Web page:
DISCOVERING THE 1/24’s: Slot cars’ «big brothers» .

Hello dear reader,

When we talk about slot cars, the first thing that comes to mind is the image of a scalextric car, without paying attention to many more details. Some car that we were excited about when we were kids, or one that we own and that still makes us smile. And the most common thing in this hobby is to think in a 1:32 scale, as if there were no other sizes.

Nothing could be further from the truth. there is a higher scale (in strictly metric terms), and due to its very particular dynamics it is the delight of drivers and spectators in slot club competitions. We are talking about the 1/24 scale.

This photo illustrates the answer to the question Does a 1/24 fit on a normal track? As can be verified, it is

I am going to tell you about my experience with the 1/24 scale in Spain for two disciplines: speed and rally. And always, with my vision of enthusiast, fan and self-taught hobbyist.

How is the dynamics of a 1/24? How does it perform on the track?

From my experience, I can tell you that the dynamics of a 1/24 is perhaps more predictable due to its size, lending itself more to playing with inertia when tackling twisty sections, both at the entrance and exit of curves. In my view, a 1/32 requires almost surgical precision if you want to be one of the fastest in a competition. Instead, the «dialogue» with a 1/24 is more progressive.

The older brother and the little one .

Do you think that a 1/24 can be too big or clumsy? Watch this video with a 911 on a rallyeslot stage.

Once opened to dedicate ourselves to its maintenance, are they complex?

Due to the scales and size of the screws used, it is more accessible and therefore a little easier to operate than a 1/32. Normally the tasks of maintenance, adjustment, and replacement of components do not require a microscope or loosing more diotries during the process.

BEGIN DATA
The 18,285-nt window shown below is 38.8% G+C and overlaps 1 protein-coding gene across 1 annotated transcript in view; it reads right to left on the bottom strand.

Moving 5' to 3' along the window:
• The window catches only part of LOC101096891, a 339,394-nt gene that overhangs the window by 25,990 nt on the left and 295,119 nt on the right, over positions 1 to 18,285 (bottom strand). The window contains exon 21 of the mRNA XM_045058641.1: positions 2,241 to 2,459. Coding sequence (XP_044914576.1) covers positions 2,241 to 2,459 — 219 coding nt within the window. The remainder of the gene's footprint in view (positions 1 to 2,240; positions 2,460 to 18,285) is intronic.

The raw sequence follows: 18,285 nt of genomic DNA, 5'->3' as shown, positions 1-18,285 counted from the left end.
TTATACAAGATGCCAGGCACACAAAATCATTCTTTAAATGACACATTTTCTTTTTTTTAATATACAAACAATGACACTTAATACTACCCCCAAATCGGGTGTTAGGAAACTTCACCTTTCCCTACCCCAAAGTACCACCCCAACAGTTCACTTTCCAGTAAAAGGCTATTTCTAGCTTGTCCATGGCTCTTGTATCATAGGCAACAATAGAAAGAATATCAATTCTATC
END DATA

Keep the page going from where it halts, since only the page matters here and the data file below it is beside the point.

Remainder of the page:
Again, we compare one and the other in a photo to see the differences in terms of the arrangement of mechanical elements.

MSC0011B chassis for the 1/24 SW engine versus Flex chassis with RT-3 cradle for the 1/32 AW engine.

Special attention must be paid to the adjustment of the engine cradle, and therefore the pinion -crown interaction. The correct adjustment is indicated by the sound of the engine turning. A soft, almost imperceptible sound from the transmission will indicate that the gear is correct. Otherwise, any buzz or squeal will indicate that it is necessary to readjust until the correct position is found. Otherwise, we will end up with premature wear of the transmission.

We will usually find the same engines as in a 1/32: both Mabuchi-type short can and long cans as well. Here, each one’s preferences as well as the discipline in which you compete determine the type of engine to use as well as the gearing ratio.

What is usually adjusted in a 1/24? How sensitive are these cars to changes in these settings?

Here we take a close look at the bottom of the MSC0011B chassis